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Barton Seaver談永續發展海產?讓我們做聰明的選擇吧

Barton Seaver: Sustainable seafood? Let's get smart

 

Photo of three lions hunting on the Serengeti.

講者:Barton Seaver

2010年4月演講,2010年10月在TED上線

 

翻譯:洪曉慧

編輯:劉契良

簡繁轉換:洪曉慧

後製:洪曉慧

字幕影片後制:謝旻均

 

影片請按此下載

閱讀中文字幕純文字版本

 

關於這場演講

廚師Barton Seaver講述現代的兩難境地:海產是我們一個健康的蛋白質來源選擇,但過度捕撈卻對我們的海洋有很大傷害。他建議一個能使餐桌上魚類供應不虞匱乏的簡單方法,其中包括每個媽媽最喜歡的格言-「多吃蔬菜!」

 

關於Barton Seaver

Barton Seaver是倡導永續海產並在華盛頓特區執業的廚師。他藉由共享餐點來講述關於我們共有資源的故事。

 

為什麼要聽他演講

Barton Seaver曾掌廚於華盛頓特區一些最負盛名的餐廳。他把永續發展海產的想法帶入了特區喬治城的Hook餐廳。在Hook餐廳之後,他開了Blue Ridge餐廳,而被《君子》雜誌評為2009年度最佳廚師。

 

他現在專注於更大的海洋永續發展議題,此議題與吃有關。他最近被任命為藍色海洋研究所研究員,在使環境社區與現實生活聯繫在一起方面提供幫助,並將美味飲食應用於環保倫理上。他參與國家地理學會的Ocean Now專案,以影響大公司和消費者都朝向更負責及可持續發展資源倫理的方向實行。Barton是華盛頓特區市鎮長營養委員會的委任成員,目前正在幫助特區居民建立一套健康政策。

 

Barton Seaver的英語網上資料

網站:BartonSeaver.org

 

[TED科技‧娛樂‧設計]

已有中譯字幕的TED影片目錄(繁體)(簡體)。請注意繁簡目錄是不一樣的。

 

Barton Seaver談永續發展海產?讓我們做聰明的選擇吧

 

永續發展是指撈捕何物、在何地、以及如何進行撈捕。對我而言,重要的是人們和為什麼。我想瞭解選擇我餐點的人,想知道我如何影響他們及他們如何影響我。我想知道他們為什麼捕魚,我想知道他們如何仰賴水的恩賜維生。瞭解這一切使我們能轉變將海產視為一種商品的看法,使它成為一個復原我們生態系統的機會。它讓我們頌揚海產,那是我們現在還有幸能吃到的。

 

我們稱它為什麼?我認為,我們應稱它為復原性海產。永續發展就是包容和維持的能力,復原性就是補充和進步的能力。復原性海產適於一個不斷發展的動態系統,認可我們與海洋的關係,將海洋視作一種資源。我們致力使海洋得到補充,促進它的復原力,這是一個瞭解我們環境更有希望、更人性化、更有用的方式。

 

隨身指南 - 標準規則:海洋保護世界中許多物種的列表,非常方便,是一種非常棒的工具;海產物種的綠色、黃色和紅色列表。它的對照非常簡單:購買綠色、不買紅色、購買黃色請三思。但在我看來,如果黃色和紅色列表中物種的命運未獲得改善,只吃綠色清單上的物種確實不夠,因為這並非永續的作法。但如果我們只吃綠色列表中的物種?你必須專門捕獲表上所列的黃鰭鮪魚,來源是永續放養的資源,專門捕獲 – 不是誤捕。對漁民來說很棒,值很多錢,可支撐當地經濟,但它是海中之獅,一種頂級掠食者。

 

這一餐會是什麼情況?我會到一家牛排館吃個16盎司的黃鰭鮪魚排嗎?我會一周吃三次嗎?我或許仍食用綠色清單中的物種,但我沒有給我自己或你們或海洋任何幫助。關鍵是,我們必須有一個脈絡,對這一切有個行動的標準。例如:我聽說紅酒對我的健康很棒,抗氧化物和礦物質對心臟有益,這太棒了!我愛紅酒!我要多喝點,就會健康點。那麼,是多少瓶?在我出了問題的時候?夥伴們,我們有個蛋白質方面的問題,當它與我們的食物有關時,我們已失去了對此的敏感度,而我們正為此付出高昂的代價。問題是,我們把這個代價隱藏在隨波逐流中,我們隱藏的代價在社會接受越來越粗腰圍的身後,這個代價隱藏在利潤怪物的身後。

 

所以對這個復原性海產的首要概念是,確實以我們的需要為考慮。復原性海產的最佳代表不是《大白鯊》或《飛寶》或《Gordon's fisherman》,而是《綠巨人》,即玉米等蔬菜,它們可能還可挽救海洋。Sylvia說,藍色是新的綠色,嗯,我想恭敬地提出,花椰菜的綠色可能成為新的藍色。我們必須繼續盡可能吃最好的海產,如果還有的話,但我們也必須配上一大堆蔬菜一起吃。復原性海產最好的部分是:以半個貝殼盛裝,加上一瓶Tabasco辣椒醬和些許檸檬塊,搭配著五盎司鯛魚,灑上法式第戎芥末醬和酥脆的烤麵包屑,還有熱騰騰的山核桃藜麥燴飯,配上鬆脆的烤花椰菜,外部是那麼香嫩甜美,熏的微焦,只稍稍加了些辣椒片。哇噢!這會是很熱銷的菜單。而最棒的是,所有這些成分都可以在每一個家庭附近的沃爾瑪超市買到。

 

原味主廚傑米.奧利弗發起從我們的飲食方式拯救美國的活動,Sylvia發起以我們的飲食方式拯救海洋。這裡有一個模式,忘了核浩劫,這是一條我們必須擔心的分歧。我們破壞或覆蓋,然後利用我們食物的來源,在不只一個方面對我們自己形成障礙。因此,我認為在吃這整件事上,我們錯得離譜。因此,我認為改變我們期望從食物中得到什麼的觀念,現在是時候了。永續發展是複雜的,但餐點是一種我們都非常瞭解的實物,讓我們從這裡開始。

 

最近有很多運動是綠化我們的食物系統,Dan Barber 和 Alice Waters熱烈宣導綠色食物美味革命,但是綠色食物通常代表一種我們漠視身為食客責任的方式。只因為它來自綠色來源,並不意味著我們可以不在乎的將它裝進盤中。我們有環保蝦,我們可以生產出來,我們有這種技術,但我們絕對無法在吃到飽餐廳吃到環保蝦,這是行不通的。心臟健康餐點是復原性海產很重要的一部分,雖然我們試圖並設法減少海洋族群總體。媒體建議增加海產的消費,研究說,如果我們飲食包括更多的海產,成千上萬的美國祖父母和父母可能多活幾年;這是一個我不願意錯過的獎勵。但這並不全都跟海產有關,這與我們對盤中食物的看法有關。

 

身為一名廚師,對我來說最容易的就是減少我盤子裡的食物分量。幾件事發生了:我賺了更多的錢,人們開始購買開胃菜和沙拉,因為他們知道自己不會只點主菜。人們花更多的時間瞭解自己的飲食,彼此合作討論飲食。簡言之,人們得到的比他們上館子想得到的還多。即使他們攝取了較少的蛋白質,他們在多樣化的飲食中攝取了更多的熱量,他們得到了健康,我賺了更多的錢,這很棒。環境的代價由每盤食物所提供,但它同時提供了許多關於人類利益的考量。

 

我們做的另一件事是,使我們提供的物種多樣化,一般是小銀魚、鯷魚、鯖魚、沙丁魚、貝類、蚌類、牡蠣、蛤蜊、鯛魚、紅點鮭-這些是常見種類。我們讓口味傾向更彈性、更復原性的選擇,這是我們應該偏好的,這就是綠色列表的意義所在,這也是我們能夠真正開始復原環境的做法。

 

但那些大型的掠食動物,這些受歡迎的品種,我剛剛說的是綠色列表中的鮪魚嗎?嗯,如果真有必要,我可以給你一份食譜,它幾乎適用於任何海中的大型魚類,開始囉!首先得有個16盎司的大魚,拿起刀,切成四等分,把它裝進四個盤中,將這四個盤堆滿蔬菜,然後打開一瓶你擁有最好的勃艮第葡萄酒,點燃蠟燭慶祝,慶賀你有機會可以吃到這個恩典。邀請你的朋友和鄰居,每年重複這麼做一次,也許吧!

 

我對食物有很多期望;我期望健康還有快樂、家庭和社區;我期望生產原料、準備菜肴和用餐;這是人類利益共用的全部。我很幸運,我父親是一個傑出的廚師,他很早就教了我關於吃所代表的特權。我清楚地記得我童年的飲食是,合理份量的蛋白質與大量的蔬菜一起上桌,還有少量的澱粉,一般的米飯;至今這仍是我大多會吃的飲食。我去牛排館會不舒服,我會出現肉盜汗症,這就像因蛋白質而宿醉的情形,真令人噁心。但是,所有你會聽到的可怕消息,你已聽說過我們海洋的情況,我有不幸的重擔交付給你。可能最糟糕的是這整個過程中,你母親是正確的-多吃蔬菜。這相當簡單。

 

那麼,我們在飲食中尋找的是什麼?以對健康的益處來說,我正在尋找有益健康的成分,這對我的身體有益;以快樂來說,我尋找的是奶油和鹽,以及美味的東西,使食物不會嘗起來像件苦差;以家人來說,我尋找的是食譜,這要從我個人的歷史追尋;以社區來說,我們從最初就開始。不爭的事實是,我們所吃的一切會造成全球性的影響。盡全力嘗試和學習這個影響是什麼,然後踏出第一步,使它最小化。我們已經看到了我們藍色星球的影像,我們的世界銀行;但它不僅僅是我們的資源儲藏庫,也是全球地理的共用,我們稱之為餐點。因此,如果我們都只取所需,那麼我們就可以開始分享其餘,我們可以開始慶賀,可以開始復原。我們需要盡情享用蔬菜,我們需要享用較少份量的海產。此外,我們必需能放心享用餐點。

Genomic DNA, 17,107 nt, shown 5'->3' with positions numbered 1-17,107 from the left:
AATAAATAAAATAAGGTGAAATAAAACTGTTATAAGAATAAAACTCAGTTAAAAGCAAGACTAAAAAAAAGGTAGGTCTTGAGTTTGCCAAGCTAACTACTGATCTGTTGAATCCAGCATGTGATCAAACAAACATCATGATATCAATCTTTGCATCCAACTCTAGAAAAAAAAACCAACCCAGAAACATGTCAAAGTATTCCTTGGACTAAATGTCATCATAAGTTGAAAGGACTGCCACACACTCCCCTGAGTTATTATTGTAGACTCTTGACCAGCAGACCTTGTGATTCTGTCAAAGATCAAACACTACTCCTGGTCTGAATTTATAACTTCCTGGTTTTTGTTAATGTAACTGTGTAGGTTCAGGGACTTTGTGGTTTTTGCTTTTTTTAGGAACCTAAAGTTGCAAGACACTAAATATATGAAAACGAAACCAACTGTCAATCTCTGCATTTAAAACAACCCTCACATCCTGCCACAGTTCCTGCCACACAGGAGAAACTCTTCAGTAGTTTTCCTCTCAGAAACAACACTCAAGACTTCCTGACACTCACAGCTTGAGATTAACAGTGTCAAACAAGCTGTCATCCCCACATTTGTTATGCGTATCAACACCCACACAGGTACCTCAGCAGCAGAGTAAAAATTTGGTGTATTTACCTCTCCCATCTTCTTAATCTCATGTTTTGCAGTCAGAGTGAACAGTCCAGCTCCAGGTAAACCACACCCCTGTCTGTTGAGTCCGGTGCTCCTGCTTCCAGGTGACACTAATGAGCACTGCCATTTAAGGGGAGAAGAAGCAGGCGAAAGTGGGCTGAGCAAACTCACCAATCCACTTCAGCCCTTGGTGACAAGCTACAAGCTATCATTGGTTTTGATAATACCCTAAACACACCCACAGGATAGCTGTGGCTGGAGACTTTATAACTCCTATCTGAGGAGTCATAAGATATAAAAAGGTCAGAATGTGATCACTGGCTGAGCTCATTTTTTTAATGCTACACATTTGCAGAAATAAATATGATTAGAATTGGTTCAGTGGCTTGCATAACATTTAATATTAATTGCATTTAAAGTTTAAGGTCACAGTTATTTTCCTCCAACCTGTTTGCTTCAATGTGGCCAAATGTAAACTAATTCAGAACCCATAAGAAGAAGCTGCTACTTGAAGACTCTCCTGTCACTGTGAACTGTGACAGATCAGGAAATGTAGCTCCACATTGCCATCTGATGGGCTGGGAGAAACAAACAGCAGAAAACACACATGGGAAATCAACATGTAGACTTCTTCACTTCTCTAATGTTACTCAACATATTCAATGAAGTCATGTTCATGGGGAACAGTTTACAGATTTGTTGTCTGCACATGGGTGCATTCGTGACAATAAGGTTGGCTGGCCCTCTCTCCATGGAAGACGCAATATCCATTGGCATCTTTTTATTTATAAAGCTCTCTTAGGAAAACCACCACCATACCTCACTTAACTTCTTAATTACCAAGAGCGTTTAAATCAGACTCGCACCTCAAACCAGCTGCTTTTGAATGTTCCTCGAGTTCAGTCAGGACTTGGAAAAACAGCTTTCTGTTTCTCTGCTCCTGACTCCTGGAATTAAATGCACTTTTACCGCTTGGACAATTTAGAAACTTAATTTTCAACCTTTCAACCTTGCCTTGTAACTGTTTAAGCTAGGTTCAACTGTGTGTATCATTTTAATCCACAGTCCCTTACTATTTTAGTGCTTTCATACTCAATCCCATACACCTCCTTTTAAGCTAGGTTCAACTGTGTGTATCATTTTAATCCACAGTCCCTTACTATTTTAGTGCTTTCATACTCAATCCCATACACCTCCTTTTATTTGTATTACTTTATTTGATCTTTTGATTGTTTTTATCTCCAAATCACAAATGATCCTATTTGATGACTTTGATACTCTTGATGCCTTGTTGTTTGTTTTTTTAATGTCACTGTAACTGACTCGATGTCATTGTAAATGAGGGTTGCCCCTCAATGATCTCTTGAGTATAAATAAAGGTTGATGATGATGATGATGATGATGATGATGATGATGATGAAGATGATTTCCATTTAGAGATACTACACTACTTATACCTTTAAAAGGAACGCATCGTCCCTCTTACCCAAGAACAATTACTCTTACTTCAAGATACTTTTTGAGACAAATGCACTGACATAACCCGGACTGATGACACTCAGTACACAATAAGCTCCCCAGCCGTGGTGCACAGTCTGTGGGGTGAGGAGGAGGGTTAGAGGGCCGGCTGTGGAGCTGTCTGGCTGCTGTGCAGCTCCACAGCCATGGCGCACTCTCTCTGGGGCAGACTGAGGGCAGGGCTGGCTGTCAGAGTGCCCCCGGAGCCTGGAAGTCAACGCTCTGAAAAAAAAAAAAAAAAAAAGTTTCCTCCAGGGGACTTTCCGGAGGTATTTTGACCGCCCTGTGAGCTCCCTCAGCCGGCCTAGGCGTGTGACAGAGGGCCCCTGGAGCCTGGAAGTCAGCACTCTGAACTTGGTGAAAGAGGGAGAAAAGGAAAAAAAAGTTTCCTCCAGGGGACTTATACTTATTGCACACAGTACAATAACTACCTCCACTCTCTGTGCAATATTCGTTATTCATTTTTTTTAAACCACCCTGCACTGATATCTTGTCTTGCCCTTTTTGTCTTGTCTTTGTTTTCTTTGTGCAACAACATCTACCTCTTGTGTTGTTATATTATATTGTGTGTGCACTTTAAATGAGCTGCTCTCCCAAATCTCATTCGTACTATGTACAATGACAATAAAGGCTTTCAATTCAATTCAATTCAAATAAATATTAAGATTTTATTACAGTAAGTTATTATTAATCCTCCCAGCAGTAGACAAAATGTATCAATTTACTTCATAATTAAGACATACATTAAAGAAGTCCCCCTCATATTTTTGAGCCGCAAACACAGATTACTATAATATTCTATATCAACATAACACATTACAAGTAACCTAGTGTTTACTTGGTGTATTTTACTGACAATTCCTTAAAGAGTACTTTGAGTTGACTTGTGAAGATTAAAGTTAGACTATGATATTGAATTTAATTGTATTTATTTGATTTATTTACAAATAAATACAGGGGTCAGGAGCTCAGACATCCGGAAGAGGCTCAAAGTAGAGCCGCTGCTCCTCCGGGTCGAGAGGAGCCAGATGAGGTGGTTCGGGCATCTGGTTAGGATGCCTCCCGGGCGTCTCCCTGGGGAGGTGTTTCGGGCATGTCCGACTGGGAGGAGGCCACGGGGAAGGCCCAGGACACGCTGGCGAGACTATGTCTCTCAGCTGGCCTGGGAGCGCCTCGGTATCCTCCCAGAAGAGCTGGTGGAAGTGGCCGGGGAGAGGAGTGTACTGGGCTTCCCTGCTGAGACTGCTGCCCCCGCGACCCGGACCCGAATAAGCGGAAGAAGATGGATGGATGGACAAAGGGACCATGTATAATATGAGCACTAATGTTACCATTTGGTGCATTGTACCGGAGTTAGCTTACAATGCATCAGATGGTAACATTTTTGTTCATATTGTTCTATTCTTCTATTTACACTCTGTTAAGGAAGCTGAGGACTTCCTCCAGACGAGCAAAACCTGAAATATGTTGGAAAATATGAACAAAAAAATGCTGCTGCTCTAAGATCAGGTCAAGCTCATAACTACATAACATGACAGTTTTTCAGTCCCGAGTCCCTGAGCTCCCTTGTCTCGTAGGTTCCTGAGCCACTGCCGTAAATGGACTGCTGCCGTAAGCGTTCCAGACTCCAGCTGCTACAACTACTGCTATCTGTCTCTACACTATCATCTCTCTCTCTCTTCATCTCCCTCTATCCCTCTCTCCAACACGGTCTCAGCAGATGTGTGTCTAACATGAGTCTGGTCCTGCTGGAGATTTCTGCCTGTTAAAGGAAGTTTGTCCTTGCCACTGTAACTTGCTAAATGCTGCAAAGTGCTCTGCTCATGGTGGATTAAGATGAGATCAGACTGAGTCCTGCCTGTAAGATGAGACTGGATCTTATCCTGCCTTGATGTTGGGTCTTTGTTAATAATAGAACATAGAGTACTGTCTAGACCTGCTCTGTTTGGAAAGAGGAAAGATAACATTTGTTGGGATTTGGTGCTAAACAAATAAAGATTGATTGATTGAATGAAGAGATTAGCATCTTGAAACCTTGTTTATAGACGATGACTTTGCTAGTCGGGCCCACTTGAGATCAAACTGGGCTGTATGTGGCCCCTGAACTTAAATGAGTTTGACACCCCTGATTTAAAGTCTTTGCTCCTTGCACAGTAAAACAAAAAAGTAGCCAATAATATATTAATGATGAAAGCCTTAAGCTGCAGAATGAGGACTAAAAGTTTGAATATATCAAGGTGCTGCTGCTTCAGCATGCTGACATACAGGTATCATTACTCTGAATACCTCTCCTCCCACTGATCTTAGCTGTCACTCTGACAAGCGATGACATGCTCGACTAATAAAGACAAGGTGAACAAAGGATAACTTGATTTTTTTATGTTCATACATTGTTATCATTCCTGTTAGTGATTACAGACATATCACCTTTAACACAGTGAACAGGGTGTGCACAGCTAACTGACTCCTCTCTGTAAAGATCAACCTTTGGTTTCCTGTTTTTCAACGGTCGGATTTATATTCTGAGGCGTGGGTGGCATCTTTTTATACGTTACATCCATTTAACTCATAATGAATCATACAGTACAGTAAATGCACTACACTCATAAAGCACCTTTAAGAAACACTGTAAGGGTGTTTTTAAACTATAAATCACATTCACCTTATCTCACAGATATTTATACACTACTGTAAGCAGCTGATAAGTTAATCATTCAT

謝謝。

 

(掌聲)

 

 

以下為系統擷取之英文原文

About this talk

Chef Barton Seaver presents a modern dilemma: Seafood is one of our healthier protein options, but overfishing is desperately harming our oceans. He suggests a simple way to keep fish on the dinner table that includes every mom's favorite adage -- "Eat your vegetables!"

About Barton Seaver

Barton Seaver is an advocate of sustainable seafood and a chef in Washington DC. His work tells the story of our common resources through the communion we all share – dinner. Full bio and more links

Transcript

Sustainability represents the what, the where and the how of what is caught. The who and the why are what's important to me. I want to know the people behind my dinner choices. I want to know how I impact them. I want to know how they impact me. I want to know why they fish. I want to know how they rely on the water's bounty for their living. Understanding all of this enables us to shift our perception of seafood away from a commodity to an opportunity to restore our ecosystem. It allows for us to celebrate the seafood that we're also so fortune to eat.

So what do we call this? I think we call it restorative seafood. Where sustainability is the capacity to endure and maintain, restorative is the ability to replenish and progress. Restorative seafood allows for an evolving and dynamic system and acknowledges our relationship with the ocean as a resource, suggesting that we engage to replenish the ocean and to encourage its resiliency. It is a more hopeful, it is a more human and is a more useful way of understanding our environment.

Wallet guides -- standard issue by lots in the marine conservation world -- are very handy, they're a wonderful tool. Green, yellow and red lists seafood species. The association is very easy: buy green, don't by red, think twice about yellow. But in my mind, it's really not enough to just eat green list. We can't sustain this without the measure of our success really changing the fate of the species in the yellow and the red. But what if we eat only in the green list? You've got pole caught yellowfin tuna here -- comes from sustainable stocks. Pole caught -- no bycatch. Great for fishermen. Lots of money. Supporting local economies. But it's a lion of the sea. It's a top predator.

What's the context of this meal? Am I sitting down in a steakhouse to a 16 oz. portion of this? Do I do this three times a week? I might still be in the green list, but I'm not doing myself, or you, or the oceans any favors. The point is that we have to have a context, a gauge for our actions in all this. Example: I've heard that red wine is great for my health -- antioxidants and minerals -- heart healthy. That's great! I love red wine! I'm going to drink so much of it. I'm going to be so healthy. Well, how many bottles is it before you tell me that I have a problem? Well folks, we have a protein problem. We have lost this sensibility when it regards to our food, and we are paying a cost. The problem is we are hiding that cost beneath the waves. We are hiding that cost behind the social acceptance of expanding waistlines. And we are hiding that cost behind monster profits.